[rewind] fight club
“This is your life, and it’s ending one minute at a time.”
Fight Club, directed by David Fincher, explores modern life, modern masculinity, and the influence of consumerism and marketing. At the beginning of the film we are introduced to an unnamed “every man” (Edward Norton) who, for the purposes of this review, I shall call Jack. To all appearances, he appears to have everything; a well-paid job, beautiful condo and money; however he is unfulfilled and troubled by this seemingly ideal life. After his condo is burnt down, he meets up (and later lives with) Tyler Durden (Brad Pitt), a soap salesman. That night, Durden insists Jack hits him, which he does, leading to a fight between the two. Over the coming weeks they have more fights, eventually attracting a group of men, until one day another man puts his hand up and asks; “Can I go next?” and Fight Club is born, and moves into the basement of a local bar. The rules of Fight Club are simple; two men step into the ring (no shoes, no shirt) and bare fist fight until one of them passes out, cries stop or taps out. Soon there are Fight Clubs happening every night of the week, and Durden’s goals become more anarchic and destructive, with an aim to disrupt and possibly even destroy society.
The primary theme of Fight Club is its exploration of consumerist culture, and the effect it has had on modern masculinity, and society in general. Advertising, movies, television; they all tell us how to live our lives. Tyler Durden lives on the outskirts of town, in a dilapidated house. He has none of the trappings or comforts of modern living, and yet he is still happy. He also does not have a steady job, instead working several odd jobs, which goes against what is considered normal, or a measure of success. He is aware that society has come to judge people not by who they are, but by what they own. Jack explains at one point that he was almost “complete” in his acquisition of goods, and Durden insists, “Fuck off with your sofa units and strine green stripe patterns, I say never be complete, I say stop being perfect…”
Secondary to this, Fight Club also examines the feminization of society, and the effect this has on men. It portrays men as searching for identity in the modern world, a way to redefine their masculinity. David Fincher is quoted as saying, “We’re designed to be hunters and we’re in a society of shopping. There’s nothing to kill anymore, there’s nothing to fight, nothing to overcome, nothing to explore. In that societal emasculation this everyman [the narrator] is created” The film however is not derogatory towards women, in fact women are barely mentioned, let alone specifically blamed as the cause of this change in societal values. So easily this film could have been become offensive towards women, and somehow manages to avoid this, an admirable achievement.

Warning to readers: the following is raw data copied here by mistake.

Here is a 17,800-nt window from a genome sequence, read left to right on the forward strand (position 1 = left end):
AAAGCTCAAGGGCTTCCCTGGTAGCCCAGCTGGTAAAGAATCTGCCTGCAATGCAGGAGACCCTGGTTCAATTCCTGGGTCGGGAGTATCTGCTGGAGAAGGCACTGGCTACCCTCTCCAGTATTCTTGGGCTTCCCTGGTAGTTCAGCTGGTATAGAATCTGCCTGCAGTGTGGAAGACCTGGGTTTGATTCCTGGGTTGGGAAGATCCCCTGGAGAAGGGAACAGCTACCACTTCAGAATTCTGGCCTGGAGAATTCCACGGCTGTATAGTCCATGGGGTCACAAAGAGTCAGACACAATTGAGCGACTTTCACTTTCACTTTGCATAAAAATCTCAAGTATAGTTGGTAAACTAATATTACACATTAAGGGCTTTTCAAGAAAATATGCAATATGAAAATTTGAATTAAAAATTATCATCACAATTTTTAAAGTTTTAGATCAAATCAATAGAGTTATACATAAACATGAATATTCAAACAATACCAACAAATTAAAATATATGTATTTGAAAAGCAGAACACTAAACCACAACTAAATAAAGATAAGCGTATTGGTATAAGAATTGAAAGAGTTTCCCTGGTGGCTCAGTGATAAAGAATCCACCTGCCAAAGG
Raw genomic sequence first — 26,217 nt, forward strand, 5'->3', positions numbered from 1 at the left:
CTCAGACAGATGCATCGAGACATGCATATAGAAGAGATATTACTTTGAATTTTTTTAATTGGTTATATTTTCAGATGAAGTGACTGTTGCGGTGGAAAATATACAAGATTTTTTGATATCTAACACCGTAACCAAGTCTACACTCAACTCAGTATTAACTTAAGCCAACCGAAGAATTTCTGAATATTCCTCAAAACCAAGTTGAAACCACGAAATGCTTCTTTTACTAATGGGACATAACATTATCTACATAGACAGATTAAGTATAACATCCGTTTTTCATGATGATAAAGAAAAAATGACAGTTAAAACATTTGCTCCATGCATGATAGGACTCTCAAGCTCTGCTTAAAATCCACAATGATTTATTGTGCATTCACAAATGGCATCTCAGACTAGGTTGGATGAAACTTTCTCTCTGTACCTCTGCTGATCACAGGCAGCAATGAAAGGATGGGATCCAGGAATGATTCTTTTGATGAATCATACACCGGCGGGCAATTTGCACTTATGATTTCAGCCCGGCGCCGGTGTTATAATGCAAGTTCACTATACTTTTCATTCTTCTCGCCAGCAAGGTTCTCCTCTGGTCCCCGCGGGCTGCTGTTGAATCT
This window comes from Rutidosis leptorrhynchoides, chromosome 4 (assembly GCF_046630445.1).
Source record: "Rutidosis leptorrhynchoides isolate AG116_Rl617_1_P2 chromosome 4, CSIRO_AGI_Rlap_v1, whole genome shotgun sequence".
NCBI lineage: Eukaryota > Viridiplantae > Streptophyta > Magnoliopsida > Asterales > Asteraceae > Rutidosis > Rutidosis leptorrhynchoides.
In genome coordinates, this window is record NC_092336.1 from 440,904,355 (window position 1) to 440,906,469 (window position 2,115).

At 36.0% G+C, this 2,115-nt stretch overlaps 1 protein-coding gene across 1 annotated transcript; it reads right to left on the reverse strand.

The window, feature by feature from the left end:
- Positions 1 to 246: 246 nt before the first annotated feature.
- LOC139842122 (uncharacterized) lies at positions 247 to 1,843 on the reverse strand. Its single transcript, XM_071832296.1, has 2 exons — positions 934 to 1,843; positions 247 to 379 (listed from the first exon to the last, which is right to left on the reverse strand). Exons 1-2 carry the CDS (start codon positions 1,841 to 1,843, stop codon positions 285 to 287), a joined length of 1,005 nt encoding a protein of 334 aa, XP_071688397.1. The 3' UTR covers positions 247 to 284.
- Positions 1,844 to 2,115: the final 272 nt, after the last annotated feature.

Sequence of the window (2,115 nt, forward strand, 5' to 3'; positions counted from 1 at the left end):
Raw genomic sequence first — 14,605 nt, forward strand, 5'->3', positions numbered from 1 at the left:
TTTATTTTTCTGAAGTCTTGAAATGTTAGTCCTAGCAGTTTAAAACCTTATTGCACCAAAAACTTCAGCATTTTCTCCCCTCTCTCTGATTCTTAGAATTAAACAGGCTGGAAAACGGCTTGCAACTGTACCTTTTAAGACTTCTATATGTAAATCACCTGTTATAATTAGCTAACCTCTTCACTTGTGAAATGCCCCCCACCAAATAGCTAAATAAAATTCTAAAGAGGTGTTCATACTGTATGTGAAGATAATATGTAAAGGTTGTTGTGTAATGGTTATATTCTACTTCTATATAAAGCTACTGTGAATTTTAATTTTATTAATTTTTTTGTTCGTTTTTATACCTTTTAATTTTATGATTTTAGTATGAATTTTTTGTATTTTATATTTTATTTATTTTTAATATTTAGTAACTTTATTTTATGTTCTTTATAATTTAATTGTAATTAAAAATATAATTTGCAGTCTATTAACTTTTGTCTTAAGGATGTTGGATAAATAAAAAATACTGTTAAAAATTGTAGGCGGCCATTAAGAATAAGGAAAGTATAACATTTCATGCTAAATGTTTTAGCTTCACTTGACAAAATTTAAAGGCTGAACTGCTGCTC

The violence in the film is quite graphic and realistic; and is a symbol of the characters’ desire to gain control over their lives, and also to feel something, in a world that has left them numb. The overbearing rules that govern society have driven these men to the edge, and so they feel the need to express it, albeit violently. The director is careful not to make the violence gratuitous, to ensure it illustrates his point rather than falling into mindless gore.
This is a male dominated film; with only a single female character; Marla Singer, played by Helena Bonham Carter. Jack meets Marla at a support group for victims of testicular cancer (which neither of them suffer from). Jack attends these meetings after his doctor recommends he goes, to “see real suffering”, when he complains about his insomnia. Later in the film Marla become Durden’s lover; causing conflict between him and Jack. Bonham Carter is perfect as the damaged Marla. This is the kind of role she was born to play; tough, clever, funny, sexy and just a little bit strange. Marla is not helpless, despite her low status in society, nor is she desperate. Bonham Carter brings a great deal of strength and gravitas to the role; allowing her to transcend the “love interest” cliché.
When it comes down to it, what sold me the first time I saw this movie, was the ending. It is honestly my favourite film ending ever. Naturally I won’t divulge it because I hate spoilers, but I will say that it is beautifully shot, poignant, sweet and explosive.
P.S. The best part of watching Flight Club is seeing it the second time round. Trust me.
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